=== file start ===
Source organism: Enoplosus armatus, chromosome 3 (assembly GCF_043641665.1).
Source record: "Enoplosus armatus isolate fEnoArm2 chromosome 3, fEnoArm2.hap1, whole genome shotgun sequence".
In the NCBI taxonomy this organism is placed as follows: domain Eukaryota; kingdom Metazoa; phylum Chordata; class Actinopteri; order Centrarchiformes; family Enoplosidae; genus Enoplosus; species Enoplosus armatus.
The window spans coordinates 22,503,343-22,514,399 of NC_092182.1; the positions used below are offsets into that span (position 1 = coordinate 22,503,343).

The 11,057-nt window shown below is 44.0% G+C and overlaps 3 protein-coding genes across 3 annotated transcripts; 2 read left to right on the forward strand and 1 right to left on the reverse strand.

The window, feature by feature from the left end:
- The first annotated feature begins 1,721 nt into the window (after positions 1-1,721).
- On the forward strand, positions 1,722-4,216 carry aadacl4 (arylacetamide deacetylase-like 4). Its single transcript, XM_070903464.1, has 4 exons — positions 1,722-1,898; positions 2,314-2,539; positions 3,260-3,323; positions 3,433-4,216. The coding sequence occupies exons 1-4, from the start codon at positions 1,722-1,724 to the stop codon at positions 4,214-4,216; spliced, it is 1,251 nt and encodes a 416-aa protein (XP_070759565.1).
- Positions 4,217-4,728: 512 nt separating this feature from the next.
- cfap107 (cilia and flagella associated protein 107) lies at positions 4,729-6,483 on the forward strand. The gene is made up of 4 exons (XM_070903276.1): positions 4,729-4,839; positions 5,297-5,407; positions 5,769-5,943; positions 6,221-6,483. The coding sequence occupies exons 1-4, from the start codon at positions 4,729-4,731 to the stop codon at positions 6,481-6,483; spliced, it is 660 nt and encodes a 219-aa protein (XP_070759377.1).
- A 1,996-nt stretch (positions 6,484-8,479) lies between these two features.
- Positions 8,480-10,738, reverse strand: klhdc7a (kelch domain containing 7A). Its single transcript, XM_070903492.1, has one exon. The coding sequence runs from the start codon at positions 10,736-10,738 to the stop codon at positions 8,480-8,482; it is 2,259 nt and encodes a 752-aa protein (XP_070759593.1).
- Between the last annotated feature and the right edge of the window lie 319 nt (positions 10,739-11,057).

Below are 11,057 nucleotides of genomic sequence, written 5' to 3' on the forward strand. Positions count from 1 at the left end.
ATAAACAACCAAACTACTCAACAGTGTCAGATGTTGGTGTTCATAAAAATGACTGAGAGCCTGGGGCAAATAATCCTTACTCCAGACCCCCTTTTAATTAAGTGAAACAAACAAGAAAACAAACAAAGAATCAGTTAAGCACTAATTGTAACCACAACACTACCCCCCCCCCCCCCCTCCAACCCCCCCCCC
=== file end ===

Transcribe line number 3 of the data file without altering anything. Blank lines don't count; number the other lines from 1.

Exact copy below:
In the NCBI taxonomy this organism is placed as follows: domain Eukaryota; kingdom Metazoa; phylum Chordata; class Actinopteri; order Centrarchiformes; family Enoplosidae; genus Enoplosus; species Enoplosus armatus.